September 29th, 2015

Macbeth the Usurper

Cordless Phones

Our current crop of cordless phones is dying a slow death. One hand unit is down. A second hand unit goes out intermittently, it's battery shot. The final unit works OK, but I don't know ho much longer it has. I bought the set back in 2010. I did an honest search to find replacements. On eBay, handsets run $15-34, which is as much as new.

The old system was an AT&T SL82118 with SL80108 handsets.

With that in mind, I bought a new Panasonic KX-TGF383M with three KX-TGFA30 handsets for $110 (on sale + tax). This thing does more things than I can comprehend, but best of all, the handsets come with ordinary LiOn batteries. Yay. Batteries will be easy to replace when they conk out. (That's assuming that the handsets don't conk out.)

What's new and cool about the handsets? I have no idea.

What's new and cool about the base unit? I have no idea.

Oh, wait, it lets you use your cell phone as your phone line, so you can use your cordless handset to dial out, using bluetooth, through your wireless account. That is so cool and just about the most useless feature that I ever heard of. Wouldn't it be more sensical to let you use your bluetooth phone to answer calls on your landline? Otherwise, I'm left absolutely mystified at the target audience for this feature. And given that your smartphone may be using your wifi to talk through your internet connection, isn't that just some roundabout VoIP system? This give me headaches.

I'll watch some videos on the system to see else it does. Maybe the reviewer can make some sense of it for me.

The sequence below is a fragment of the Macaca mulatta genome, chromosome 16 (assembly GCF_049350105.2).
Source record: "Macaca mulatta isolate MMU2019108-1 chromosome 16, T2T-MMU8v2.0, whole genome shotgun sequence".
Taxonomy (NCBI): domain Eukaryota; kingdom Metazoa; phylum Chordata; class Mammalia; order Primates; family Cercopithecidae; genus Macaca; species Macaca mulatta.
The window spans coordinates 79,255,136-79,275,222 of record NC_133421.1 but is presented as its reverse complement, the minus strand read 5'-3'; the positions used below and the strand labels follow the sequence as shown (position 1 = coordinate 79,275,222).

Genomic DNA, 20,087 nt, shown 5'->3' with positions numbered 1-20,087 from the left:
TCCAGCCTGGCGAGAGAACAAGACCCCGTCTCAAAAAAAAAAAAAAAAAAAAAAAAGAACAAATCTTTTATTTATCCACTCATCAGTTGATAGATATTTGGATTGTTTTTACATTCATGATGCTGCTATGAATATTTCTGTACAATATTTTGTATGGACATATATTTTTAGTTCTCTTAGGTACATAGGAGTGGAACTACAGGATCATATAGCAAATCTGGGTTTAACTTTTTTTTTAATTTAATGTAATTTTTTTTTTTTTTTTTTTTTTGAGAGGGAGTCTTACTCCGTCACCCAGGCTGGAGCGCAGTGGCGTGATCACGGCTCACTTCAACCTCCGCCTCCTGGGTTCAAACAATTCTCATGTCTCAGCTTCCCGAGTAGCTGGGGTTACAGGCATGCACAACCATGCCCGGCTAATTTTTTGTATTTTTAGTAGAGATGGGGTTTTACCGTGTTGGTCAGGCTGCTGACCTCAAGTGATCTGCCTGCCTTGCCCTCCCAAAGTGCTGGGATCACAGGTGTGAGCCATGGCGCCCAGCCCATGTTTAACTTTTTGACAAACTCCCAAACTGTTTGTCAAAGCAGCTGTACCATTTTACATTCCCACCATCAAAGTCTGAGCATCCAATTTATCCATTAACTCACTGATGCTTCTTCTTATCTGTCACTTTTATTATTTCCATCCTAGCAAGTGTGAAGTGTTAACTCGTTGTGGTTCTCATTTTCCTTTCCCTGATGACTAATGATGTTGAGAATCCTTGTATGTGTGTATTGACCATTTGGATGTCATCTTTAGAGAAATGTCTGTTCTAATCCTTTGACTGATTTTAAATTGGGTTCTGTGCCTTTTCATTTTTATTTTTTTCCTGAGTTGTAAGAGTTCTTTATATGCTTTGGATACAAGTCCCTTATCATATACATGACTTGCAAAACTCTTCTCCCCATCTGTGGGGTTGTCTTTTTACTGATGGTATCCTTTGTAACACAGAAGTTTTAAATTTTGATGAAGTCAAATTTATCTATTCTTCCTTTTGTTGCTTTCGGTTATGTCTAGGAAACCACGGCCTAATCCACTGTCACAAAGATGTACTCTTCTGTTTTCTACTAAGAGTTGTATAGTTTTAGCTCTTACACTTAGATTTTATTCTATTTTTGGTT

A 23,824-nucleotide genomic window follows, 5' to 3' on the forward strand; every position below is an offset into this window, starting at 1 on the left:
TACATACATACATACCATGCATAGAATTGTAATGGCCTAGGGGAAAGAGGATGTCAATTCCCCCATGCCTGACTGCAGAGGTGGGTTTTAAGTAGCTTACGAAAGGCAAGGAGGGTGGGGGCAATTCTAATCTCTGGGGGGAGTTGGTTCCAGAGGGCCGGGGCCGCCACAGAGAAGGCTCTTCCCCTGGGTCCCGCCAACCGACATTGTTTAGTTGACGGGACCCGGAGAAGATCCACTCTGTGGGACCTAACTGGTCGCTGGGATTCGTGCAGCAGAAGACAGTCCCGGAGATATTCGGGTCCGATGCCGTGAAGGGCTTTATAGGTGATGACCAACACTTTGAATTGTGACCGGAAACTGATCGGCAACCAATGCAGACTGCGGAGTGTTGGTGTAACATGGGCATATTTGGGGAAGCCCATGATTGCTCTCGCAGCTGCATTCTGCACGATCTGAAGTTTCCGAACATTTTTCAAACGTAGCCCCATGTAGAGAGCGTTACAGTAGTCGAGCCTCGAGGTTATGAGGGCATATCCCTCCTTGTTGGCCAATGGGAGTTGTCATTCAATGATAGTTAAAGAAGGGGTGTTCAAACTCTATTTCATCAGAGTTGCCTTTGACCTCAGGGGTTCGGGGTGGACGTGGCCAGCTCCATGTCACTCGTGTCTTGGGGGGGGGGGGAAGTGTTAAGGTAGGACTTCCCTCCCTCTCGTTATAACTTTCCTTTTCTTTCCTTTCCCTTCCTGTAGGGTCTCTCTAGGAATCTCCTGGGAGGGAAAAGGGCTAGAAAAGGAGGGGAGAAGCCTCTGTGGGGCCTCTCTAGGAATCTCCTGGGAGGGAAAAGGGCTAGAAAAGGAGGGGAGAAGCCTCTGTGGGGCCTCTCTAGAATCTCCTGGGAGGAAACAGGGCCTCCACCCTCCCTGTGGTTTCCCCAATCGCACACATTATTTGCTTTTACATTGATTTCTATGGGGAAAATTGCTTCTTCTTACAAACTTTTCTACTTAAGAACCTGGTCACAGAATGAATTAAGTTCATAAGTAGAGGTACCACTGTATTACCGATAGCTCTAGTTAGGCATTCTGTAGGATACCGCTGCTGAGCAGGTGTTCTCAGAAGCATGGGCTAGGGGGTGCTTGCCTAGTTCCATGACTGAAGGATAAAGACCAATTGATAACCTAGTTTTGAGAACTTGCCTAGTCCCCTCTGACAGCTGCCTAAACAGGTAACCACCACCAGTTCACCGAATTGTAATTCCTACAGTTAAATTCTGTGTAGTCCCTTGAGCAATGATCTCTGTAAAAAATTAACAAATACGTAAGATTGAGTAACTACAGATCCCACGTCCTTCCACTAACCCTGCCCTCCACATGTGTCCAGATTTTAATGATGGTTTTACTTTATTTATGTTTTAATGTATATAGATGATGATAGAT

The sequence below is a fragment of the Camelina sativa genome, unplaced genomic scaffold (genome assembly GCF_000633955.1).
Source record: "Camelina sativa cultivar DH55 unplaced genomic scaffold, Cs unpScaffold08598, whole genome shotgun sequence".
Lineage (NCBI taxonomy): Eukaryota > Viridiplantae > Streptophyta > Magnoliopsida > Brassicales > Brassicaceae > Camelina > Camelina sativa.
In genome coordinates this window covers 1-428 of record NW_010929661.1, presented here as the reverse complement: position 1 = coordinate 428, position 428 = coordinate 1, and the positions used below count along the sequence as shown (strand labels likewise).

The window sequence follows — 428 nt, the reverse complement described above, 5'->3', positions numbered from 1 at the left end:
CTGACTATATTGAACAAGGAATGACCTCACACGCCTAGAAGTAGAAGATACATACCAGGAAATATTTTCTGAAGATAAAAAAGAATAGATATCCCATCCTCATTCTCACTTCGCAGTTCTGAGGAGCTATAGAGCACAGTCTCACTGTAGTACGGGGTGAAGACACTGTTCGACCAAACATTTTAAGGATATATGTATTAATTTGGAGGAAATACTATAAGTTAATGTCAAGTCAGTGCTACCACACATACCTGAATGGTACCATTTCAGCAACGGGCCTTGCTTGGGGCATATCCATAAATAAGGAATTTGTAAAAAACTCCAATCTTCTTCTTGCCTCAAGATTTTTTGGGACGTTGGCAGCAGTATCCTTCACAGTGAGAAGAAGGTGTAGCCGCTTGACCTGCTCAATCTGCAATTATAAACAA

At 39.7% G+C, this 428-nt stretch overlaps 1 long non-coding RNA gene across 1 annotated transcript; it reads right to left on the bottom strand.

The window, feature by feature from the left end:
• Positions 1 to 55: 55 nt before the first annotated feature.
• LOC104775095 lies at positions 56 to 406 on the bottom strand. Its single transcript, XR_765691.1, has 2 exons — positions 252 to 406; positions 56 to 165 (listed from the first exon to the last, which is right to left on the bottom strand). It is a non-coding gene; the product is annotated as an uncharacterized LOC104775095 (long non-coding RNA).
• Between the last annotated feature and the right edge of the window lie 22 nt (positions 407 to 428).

Other than that, the base unit has an answering machine, and it appears that you can just pick up the handsets and dial out with them. That would be amazing. I hope that dialing is simple. I generally expect that modern technology will take anything simple, add a ton of options, and return little to no value. (How does more choice lead to less value? That's actually a very interesting question, but too much right now.)
Macbeth the Usurper

Final Fantasy IV (Game Review)

I made it through 3/4 of Final Fantasy IV before I quit the game. Despite the fact that it looked like a charming game, instead it turned out to be one of those abusive girlfriends who passively-aggressively ran the relationship without any input from you. Yeah, you got to be there, but you didn't actually get to decide anything.

What brought about my quitting was a fight with Golbez, after a cut scene and a battle, kills 3/4 of my characters. I think that I could have done that fight if I was playing a proper RPG, but as Final Fantasy has this ticking time that doesn't like to stop for you, you are never quite sure when time has stopped. I usually got this right, but sometimes, as I'm busy selecting my next command, the game proved me wrong. I despise that sort of combat system, but I had muddled my way through thus far. Add to that the tendency of the touch screen to accept double-entries, along with a vague user interface, often left me doing the wrong thing. Finally, this fight occurred after an annoying cut scene, followed by a fight, followed by a cut scene, and then that fight, so losing meant a 5-7 minute penalty just to get back to it. I even looked up how to survive this fight to no avail.

Do you know what I don't need? I don't need a game that treats you like that. I'm all up for challenges, but that wasn't a challenge, that was voluntary misery. So Final Fantasy IV, I'm breaking up with you. Go pull your BS on somebody else. I'm done.

How did this even emerge from the adorable Final Fantasy III? That wasn't a work of art, but at least it was more fun that this pile of steaming bits. I want my $15 back.

I haven't walked out on an RPG in years. I think the last one I aborted was Daggerfall, not because I wasn't enjoying it, but because I somehow screwed up the main quest line and couldn't finish the game.

If this was the only game in town, I might try and finish it. It's not the only game. There's a metric ton of Kemko games out there that are equally dull and far less abusive.

In short:

The combat system is painful.
The story is dull.
Most spells are useless except for damage and healing.
Equipment doesn't matter.
Your heroes always feel stepped on and useless.